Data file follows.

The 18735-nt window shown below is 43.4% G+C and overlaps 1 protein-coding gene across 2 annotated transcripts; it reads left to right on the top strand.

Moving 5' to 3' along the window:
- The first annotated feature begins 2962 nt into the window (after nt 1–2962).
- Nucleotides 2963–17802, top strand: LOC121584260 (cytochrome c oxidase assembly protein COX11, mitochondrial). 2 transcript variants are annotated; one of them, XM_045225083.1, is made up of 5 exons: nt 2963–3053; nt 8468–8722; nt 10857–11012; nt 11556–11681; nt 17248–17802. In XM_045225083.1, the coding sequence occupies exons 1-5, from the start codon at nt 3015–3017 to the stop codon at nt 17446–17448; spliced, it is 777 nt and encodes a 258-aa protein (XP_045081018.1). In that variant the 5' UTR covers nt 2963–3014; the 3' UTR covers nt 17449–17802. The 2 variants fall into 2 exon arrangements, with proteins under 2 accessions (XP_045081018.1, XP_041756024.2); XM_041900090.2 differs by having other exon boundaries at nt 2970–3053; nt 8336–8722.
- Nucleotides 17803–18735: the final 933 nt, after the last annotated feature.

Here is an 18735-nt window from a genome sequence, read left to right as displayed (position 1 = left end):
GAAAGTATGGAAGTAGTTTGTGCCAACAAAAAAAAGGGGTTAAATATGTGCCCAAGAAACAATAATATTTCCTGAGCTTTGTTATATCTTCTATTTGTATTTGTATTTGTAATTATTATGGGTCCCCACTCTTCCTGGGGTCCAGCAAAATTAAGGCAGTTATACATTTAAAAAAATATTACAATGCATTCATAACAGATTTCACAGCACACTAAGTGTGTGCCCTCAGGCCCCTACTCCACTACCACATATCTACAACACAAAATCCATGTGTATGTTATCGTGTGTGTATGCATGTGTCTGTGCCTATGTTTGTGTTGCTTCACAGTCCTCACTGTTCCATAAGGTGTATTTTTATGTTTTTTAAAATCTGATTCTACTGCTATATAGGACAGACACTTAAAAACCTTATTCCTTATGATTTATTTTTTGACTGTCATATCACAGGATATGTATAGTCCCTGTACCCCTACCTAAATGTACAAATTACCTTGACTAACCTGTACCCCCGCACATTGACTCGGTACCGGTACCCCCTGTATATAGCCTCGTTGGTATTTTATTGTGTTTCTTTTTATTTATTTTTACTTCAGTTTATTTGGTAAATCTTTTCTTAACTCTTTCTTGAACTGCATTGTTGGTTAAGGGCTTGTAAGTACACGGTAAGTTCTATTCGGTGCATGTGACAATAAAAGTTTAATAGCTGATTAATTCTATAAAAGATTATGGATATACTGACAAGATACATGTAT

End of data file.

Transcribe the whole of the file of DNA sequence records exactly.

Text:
The 18735-nt window shown below is 43.4% G+C and overlaps 1 protein-coding gene across 2 annotated transcripts; it reads left to right on the top strand.

Moving 5' to 3' along the window:
- The first annotated feature begins 2962 nt into the window (after nt 1–2962).
- Nucleotides 2963–17802, top strand: LOC121584260 (cytochrome c oxidase assembly protein COX11, mitochondrial). 2 transcript variants are annotated; one of them, XM_045225083.1, is made up of 5 exons: nt 2963–3053; nt 8468–8722; nt 10857–11012; nt 11556–11681; nt 17248–17802. In XM_045225083.1, the coding sequence occupies exons 1-5, from the start codon at nt 3015–3017 to the stop codon at nt 17446–17448; spliced, it is 777 nt and encodes a 258-aa protein (XP_045081018.1). In that variant the 5' UTR covers nt 2963–3014; the 3' UTR covers nt 17449–17802. The 2 variants fall into 2 exon arrangements, with proteins under 2 accessions (XP_045081018.1, XP_041756024.2); XM_041900090.2 differs by having other exon boundaries at nt 2970–3053; nt 8336–8722.
- Nucleotides 17803–18735: the final 933 nt, after the last annotated feature.

Here is an 18735-nt window from a genome sequence, read left to right as displayed (position 1 = left end):
GAAAGTATGGAAGTAGTTTGTGCCAACAAAAAAAAGGGGTTAAATATGTGCCCAAGAAACAATAATATTTCCTGAGCTTTGTTATATCTTCTATTTGTATTTGTATTTGTAATTATTATGGGTCCCCACTCTTCCTGGGGTCCAGCAAAATTAAGGCAGTTATACATTTAAAAAAATATTACAATGCATTCATAACAGATTTCACAGCACACTAAGTGTGTGCCCTCAGGCCCCTACTCCACTACCACATATCTACAACACAAAATCCATGTGTATGTTATCGTGTGTGTATGCATGTGTCTGTGCCTATGTTTGTGTTGCTTCACAGTCCTCACTGTTCCATAAGGTGTATTTTTATGTTTTTTAAAATCTGATTCTACTGCTATATAGGACAGACACTTAAAAACCTTATTCCTTATGATTTATTTTTTGACTGTCATATCACAGGATATGTATAGTCCCTGTACCCCTACCTAAATGTACAAATTACCTTGACTAACCTGTACCCCCGCACATTGACTCGGTACCGGTACCCCCTGTATATAGCCTCGTTGGTATTTTATTGTGTTTCTTTTTATTTATTTTTACTTCAGTTTATTTGGTAAATCTTTTCTTAACTCTTTCTTGAACTGCATTGTTGGTTAAGGGCTTGTAAGTACACGGTAAGTTCTATTCGGTGCATGTGACAATAAAAGTTTAATAGCTGATTAATTCTATAAAAGATTATGGATATACTGACAAGATACATGTAT